However, now that Windows Vista has been out for well over a year, these problems aren't nearly as severe as they used to be. Current hardware has no trouble running Vista, and most application vendors have released either Windows Vista patches or entirely new versions of their wares. That being the case, it may be time to seriously consider taking the plunge and upgrading to Windows Vista. Before you do, though, there is one very serious issue to consider: Should you go with the 32-bit version or the 64-bit version of Vista?
Pretty much every computer that's manufactured today can run either version, so the underlying hardware isn't really a consideration unless you are installing Vista onto an older machine. Nevertheless, there are both advantages and disadvantages to running the 64-bit version.
Probably the biggest advantage to running the 64-bit version of Windows Vista is that it's far more secure than the 32-bit version. The 64-bit version contains a security feature called Address Space Layout Randomizer. This feature causes a random offset to be applied when system files are loaded. This means that unlike the 32-bit version of Vista, system files are rarely located in the same memory location twice in a row. This randomization foils many of the exploits that are commonly used against Windows today.
Another security feature found only in the 64-bit version is something called Data Execution Prevention, which keeps executable code from running in certain areas of the system's memory. The 32-bit edition of Vista includes a less sophisticated version of this feature that is implemented through software, but the 64-bit version enforces Data Execution Prevention at the hardware level.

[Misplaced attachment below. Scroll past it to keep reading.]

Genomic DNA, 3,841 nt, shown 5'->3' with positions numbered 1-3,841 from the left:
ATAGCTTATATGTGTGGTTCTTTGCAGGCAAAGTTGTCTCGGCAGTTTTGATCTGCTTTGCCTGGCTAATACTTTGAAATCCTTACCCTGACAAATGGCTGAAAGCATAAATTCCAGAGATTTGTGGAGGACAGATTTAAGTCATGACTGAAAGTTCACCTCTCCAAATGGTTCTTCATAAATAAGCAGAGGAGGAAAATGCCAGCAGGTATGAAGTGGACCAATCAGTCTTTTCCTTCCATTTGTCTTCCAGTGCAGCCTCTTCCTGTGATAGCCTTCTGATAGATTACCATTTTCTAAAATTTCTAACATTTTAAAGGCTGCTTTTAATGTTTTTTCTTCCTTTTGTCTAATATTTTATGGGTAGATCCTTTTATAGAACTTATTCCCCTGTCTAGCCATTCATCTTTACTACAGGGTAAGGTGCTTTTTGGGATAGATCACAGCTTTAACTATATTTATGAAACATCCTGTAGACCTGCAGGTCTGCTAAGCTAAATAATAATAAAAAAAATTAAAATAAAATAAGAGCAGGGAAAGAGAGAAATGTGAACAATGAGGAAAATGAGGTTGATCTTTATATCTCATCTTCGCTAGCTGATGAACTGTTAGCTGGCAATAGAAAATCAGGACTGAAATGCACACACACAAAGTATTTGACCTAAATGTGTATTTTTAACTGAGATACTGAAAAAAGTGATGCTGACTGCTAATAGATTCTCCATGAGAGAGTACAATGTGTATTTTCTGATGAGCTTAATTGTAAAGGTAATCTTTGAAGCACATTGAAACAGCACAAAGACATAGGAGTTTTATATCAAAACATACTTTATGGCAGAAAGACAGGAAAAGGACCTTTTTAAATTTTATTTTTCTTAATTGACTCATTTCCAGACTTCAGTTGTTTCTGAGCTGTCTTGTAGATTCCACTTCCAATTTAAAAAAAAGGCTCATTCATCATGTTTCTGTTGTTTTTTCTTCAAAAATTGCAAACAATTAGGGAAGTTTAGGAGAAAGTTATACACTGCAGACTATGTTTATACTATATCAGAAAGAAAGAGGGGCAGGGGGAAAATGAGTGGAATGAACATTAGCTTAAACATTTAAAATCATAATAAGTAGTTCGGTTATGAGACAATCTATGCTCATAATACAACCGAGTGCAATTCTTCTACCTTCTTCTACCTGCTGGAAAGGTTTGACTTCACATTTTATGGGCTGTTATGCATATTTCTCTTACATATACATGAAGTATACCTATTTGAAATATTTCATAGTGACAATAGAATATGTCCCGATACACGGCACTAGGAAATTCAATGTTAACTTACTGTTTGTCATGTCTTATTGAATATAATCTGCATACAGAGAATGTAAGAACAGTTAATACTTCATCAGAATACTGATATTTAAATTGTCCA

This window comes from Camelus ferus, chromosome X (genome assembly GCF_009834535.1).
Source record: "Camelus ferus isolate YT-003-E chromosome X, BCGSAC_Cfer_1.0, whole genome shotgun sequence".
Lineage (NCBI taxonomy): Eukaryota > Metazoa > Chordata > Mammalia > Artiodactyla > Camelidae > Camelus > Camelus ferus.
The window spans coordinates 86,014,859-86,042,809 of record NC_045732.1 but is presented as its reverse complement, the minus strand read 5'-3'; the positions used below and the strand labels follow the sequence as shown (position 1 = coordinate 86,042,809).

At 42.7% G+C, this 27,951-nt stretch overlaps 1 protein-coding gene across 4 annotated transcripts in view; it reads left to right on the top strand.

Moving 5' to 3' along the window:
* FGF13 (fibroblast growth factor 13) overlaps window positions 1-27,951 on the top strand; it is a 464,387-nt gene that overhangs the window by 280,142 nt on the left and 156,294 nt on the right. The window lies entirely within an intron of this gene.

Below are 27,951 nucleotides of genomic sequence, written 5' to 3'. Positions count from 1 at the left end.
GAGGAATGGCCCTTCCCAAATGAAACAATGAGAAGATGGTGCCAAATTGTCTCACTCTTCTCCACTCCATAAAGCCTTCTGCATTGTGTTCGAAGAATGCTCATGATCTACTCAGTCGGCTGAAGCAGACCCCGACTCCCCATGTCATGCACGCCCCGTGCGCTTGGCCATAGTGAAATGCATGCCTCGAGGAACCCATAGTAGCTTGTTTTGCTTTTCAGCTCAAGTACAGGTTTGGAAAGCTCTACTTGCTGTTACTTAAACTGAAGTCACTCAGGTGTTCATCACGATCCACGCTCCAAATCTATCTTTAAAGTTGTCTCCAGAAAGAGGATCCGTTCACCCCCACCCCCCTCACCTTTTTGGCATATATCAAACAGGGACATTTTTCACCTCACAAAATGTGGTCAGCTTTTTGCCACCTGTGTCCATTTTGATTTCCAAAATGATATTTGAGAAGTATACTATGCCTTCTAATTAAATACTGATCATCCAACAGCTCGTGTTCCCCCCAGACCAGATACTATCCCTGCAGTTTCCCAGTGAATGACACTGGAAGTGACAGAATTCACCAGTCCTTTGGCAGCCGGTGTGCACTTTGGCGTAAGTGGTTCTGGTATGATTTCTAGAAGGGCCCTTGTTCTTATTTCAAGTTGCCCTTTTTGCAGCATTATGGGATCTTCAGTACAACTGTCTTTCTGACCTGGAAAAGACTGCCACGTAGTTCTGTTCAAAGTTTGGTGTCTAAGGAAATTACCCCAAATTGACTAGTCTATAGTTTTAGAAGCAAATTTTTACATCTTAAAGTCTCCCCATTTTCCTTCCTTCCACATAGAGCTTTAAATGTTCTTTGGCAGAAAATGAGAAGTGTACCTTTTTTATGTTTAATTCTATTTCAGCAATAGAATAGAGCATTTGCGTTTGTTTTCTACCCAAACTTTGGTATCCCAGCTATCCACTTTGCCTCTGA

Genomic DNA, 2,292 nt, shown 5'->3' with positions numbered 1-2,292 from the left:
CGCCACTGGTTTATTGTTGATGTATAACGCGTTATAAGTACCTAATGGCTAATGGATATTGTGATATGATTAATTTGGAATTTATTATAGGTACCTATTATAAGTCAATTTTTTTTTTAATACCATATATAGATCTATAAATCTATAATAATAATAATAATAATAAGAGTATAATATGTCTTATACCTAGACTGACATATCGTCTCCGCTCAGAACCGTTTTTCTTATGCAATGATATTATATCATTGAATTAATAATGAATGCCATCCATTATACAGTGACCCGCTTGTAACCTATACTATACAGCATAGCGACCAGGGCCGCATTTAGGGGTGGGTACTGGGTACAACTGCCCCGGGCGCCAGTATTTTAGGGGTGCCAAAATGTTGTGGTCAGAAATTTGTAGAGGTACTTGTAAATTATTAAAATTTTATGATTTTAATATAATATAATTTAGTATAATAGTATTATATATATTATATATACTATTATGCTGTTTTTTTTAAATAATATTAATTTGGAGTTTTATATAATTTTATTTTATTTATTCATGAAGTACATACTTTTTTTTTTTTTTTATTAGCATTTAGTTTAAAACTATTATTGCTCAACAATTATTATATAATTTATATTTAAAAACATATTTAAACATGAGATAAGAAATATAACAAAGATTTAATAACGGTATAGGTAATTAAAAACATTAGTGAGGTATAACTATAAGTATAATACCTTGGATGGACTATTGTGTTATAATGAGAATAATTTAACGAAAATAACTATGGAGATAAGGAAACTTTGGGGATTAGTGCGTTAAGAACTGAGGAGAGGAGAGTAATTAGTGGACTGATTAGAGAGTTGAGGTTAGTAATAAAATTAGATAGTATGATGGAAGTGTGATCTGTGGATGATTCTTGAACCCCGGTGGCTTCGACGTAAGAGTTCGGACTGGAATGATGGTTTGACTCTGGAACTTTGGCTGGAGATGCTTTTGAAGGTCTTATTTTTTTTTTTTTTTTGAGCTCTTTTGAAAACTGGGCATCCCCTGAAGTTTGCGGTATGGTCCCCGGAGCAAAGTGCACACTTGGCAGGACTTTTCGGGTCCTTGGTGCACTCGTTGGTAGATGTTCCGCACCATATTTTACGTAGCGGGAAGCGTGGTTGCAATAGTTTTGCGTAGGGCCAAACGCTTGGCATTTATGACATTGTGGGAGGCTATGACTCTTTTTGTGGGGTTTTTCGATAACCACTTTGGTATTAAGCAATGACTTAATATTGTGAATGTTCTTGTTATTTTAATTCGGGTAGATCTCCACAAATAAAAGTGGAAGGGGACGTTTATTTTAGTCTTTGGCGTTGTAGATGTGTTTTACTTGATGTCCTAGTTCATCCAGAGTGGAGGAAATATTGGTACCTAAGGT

When Microsoft first introduced Windows Vista, it included another security feature in the 64-bit version called PatchGuard. The idea behind PatchGuard is to keep third-party software from patching the Vista kernel. Various software vendors protested this feature and, as of Service Pack 1, Microsoft now allows the Vista kernel to be patched. Therefore, PatchGuard shouldn't even be taken into account when choosing whether or not you should use the 64-bit version of Vista.
Security isn't the only advantage to using the 64-bit version of Vista. In some cases, performance is an advantage as well. Generally speaking, it has been my experience that 32-bit applications usually do not perform any better on a 64-bit operating system than they do on a 32-bit OS. If you are currently using a high demand application, and there is a 64-bit version available, then the 64-bit version will almost always perform better than the 32-bit version.
I have found this to be particularly true of Microsoft's Virtual PC 2007. Microsoft offers both a 32-bit version and a 64-bit version (although both versions are limited to hosting 32-bit guest operating systems). I have never done any hard-core benchmarking between the two versions, but when I am running multiple guest operating systems simultaneously, the 64-bit version does seem to perform better.